So what is the solution? Well most of us will be all too familiar with the “bank of mum and dad”. Put simply, parents and often grandparents are gifting or loaning their children the money needed to get them on the property ladder. Whilst this seems the most logical answer, it does need some thought.
The first step is deciding whether you are providing a gift or a loan? With a gift you have to be mindful that there is no expectation of it being repaid, no matter the circumstances. Is this what you intend and want?
Whilst you may be happy for your son or daughter to benefit from your gift would you be happy if that gift was put in jeopardy? The answer is more than likely going to be ‘no’ as you understandably will want to protect your hard earned capital.
You need to consider how they are buying the property, are they buying the property alone? If not then consideration needs to be given to protecting that gift from relationships both current, future and on relationship breakdown too.
- If they are buying jointly with a partner or even a friend are they both contributing equally to the purchase? If not, they need to consider a Declaration of Trust to protect their unequal share.
- However, if they are purchasing the property alone they need to know what happens if a lodger, friend or partner wants to move in. They may need to consider a tenancy agreement to make it clear that the third party is not acquiring an interest in their home.
- If their partner is moving in they may also want to consider a cohabitation agreement to set out the responsibilities and rights of each party. This will make it clear who owns what (not just the house) but also sets the expectations for meeting the costs of living and importantly what would happen if the relationship were to end.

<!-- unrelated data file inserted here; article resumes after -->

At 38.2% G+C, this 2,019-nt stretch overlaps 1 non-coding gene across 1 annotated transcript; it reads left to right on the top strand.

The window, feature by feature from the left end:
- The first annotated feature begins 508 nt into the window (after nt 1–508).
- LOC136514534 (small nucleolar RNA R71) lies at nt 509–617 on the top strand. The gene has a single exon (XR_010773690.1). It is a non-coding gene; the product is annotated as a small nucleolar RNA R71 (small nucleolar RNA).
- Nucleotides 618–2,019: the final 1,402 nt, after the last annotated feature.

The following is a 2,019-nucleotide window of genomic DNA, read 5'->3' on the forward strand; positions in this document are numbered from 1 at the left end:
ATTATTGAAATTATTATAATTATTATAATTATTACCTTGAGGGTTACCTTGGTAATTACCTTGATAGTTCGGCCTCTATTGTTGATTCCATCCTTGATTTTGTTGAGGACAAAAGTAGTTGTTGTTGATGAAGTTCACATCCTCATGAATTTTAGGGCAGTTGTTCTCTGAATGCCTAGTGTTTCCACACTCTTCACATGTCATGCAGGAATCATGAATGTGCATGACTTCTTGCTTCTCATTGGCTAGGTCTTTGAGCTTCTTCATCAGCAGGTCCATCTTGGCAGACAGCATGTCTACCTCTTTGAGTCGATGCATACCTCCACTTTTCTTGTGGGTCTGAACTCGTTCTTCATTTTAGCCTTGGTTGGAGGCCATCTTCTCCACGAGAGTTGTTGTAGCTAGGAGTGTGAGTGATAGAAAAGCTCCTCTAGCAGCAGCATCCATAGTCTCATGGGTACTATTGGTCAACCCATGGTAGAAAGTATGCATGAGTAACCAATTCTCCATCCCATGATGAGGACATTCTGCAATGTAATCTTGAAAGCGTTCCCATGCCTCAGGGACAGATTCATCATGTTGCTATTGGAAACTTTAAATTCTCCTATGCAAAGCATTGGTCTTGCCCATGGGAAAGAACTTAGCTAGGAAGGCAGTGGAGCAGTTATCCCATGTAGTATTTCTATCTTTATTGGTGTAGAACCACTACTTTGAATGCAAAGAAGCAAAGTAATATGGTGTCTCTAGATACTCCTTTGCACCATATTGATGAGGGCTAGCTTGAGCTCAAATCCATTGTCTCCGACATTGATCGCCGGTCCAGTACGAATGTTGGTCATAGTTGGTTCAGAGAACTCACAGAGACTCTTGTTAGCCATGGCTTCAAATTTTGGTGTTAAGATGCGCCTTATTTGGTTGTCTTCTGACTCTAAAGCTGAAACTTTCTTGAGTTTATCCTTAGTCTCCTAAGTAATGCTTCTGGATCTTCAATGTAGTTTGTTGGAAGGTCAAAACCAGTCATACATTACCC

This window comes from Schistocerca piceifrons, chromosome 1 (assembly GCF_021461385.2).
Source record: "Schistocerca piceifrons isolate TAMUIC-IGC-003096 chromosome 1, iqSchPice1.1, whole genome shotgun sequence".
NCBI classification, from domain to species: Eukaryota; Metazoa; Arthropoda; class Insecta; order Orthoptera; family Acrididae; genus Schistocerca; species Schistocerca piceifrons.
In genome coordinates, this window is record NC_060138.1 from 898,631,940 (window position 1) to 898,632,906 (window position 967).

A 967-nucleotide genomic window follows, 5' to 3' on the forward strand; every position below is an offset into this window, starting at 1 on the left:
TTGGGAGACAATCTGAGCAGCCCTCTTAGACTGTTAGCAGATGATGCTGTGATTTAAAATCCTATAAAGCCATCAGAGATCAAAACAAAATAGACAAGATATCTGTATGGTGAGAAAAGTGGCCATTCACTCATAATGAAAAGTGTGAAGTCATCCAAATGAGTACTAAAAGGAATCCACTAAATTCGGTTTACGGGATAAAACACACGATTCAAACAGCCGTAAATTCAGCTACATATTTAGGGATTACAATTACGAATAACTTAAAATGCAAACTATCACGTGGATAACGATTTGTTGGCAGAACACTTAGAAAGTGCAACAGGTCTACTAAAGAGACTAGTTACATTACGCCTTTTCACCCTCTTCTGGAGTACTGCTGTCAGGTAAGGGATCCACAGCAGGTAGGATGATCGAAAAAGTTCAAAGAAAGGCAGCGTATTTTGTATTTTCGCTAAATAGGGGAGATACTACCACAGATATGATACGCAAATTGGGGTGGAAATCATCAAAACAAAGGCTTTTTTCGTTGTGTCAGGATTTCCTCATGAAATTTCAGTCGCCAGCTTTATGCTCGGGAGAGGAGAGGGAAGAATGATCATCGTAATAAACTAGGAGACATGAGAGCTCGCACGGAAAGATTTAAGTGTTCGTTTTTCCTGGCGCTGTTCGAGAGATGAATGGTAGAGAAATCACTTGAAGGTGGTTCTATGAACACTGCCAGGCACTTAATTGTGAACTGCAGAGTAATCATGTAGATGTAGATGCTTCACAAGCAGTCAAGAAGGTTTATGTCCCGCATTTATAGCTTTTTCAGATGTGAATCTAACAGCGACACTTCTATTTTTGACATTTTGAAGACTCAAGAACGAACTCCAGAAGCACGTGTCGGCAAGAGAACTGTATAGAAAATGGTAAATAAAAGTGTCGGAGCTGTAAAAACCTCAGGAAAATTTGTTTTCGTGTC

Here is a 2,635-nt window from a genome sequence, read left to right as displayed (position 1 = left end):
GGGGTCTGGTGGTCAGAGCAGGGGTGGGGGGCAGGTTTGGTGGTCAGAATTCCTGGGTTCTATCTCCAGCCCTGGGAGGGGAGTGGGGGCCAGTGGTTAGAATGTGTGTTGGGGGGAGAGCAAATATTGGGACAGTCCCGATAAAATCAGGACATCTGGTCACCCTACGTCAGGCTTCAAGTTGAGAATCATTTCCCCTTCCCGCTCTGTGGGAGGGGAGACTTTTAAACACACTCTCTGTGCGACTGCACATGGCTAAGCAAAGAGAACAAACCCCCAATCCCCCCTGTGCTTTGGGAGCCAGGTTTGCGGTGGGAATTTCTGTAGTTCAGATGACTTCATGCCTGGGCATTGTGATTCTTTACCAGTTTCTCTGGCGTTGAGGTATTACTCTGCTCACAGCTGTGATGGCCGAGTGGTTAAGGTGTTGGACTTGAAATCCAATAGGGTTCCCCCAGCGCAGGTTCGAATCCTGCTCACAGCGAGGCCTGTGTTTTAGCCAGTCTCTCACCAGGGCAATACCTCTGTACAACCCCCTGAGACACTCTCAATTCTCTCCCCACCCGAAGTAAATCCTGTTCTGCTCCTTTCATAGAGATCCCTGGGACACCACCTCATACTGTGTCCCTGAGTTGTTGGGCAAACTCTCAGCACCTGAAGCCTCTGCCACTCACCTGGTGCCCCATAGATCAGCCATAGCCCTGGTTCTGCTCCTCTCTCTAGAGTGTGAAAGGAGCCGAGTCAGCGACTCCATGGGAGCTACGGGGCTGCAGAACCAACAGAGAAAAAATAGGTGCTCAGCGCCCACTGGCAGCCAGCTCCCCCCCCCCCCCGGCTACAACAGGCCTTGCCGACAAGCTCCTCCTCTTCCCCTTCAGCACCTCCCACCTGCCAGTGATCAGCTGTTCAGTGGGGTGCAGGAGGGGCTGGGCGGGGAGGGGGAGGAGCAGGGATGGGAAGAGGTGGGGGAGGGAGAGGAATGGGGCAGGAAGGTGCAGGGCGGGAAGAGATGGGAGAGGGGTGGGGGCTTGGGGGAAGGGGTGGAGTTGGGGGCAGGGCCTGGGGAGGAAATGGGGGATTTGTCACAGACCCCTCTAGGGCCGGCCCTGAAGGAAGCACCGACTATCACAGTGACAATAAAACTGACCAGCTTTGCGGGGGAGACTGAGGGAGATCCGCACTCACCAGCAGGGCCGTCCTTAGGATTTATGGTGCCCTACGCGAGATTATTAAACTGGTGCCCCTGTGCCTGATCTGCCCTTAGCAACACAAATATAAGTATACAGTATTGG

Unfortunately it doesn’t end there. Thought also has to be given to that relationship moving forward. Does the agreement provide properly for the advent of children, if not it might need revisiting? Otherwise if they decide to remarry any such agreement is not binding on a court if they were to divorce so they need to think about a pre-nuptial or post-nuptial agreement to deal with their interest.
Otherwise you need to consider if you should update your will? Is your son or daughter getting an early inheritance and do you need to account for this in your will to make it fair for any other children?
It’s a bit of a minefield helping family onto the property ladder but protecting family assets is incredibly important. The first step really is to take advice from a multi-disciplined solicitor who can address not only the property issues, but also the aspects of family law and the skills to handle Wills and Trusts in order to fully understand your options before you act.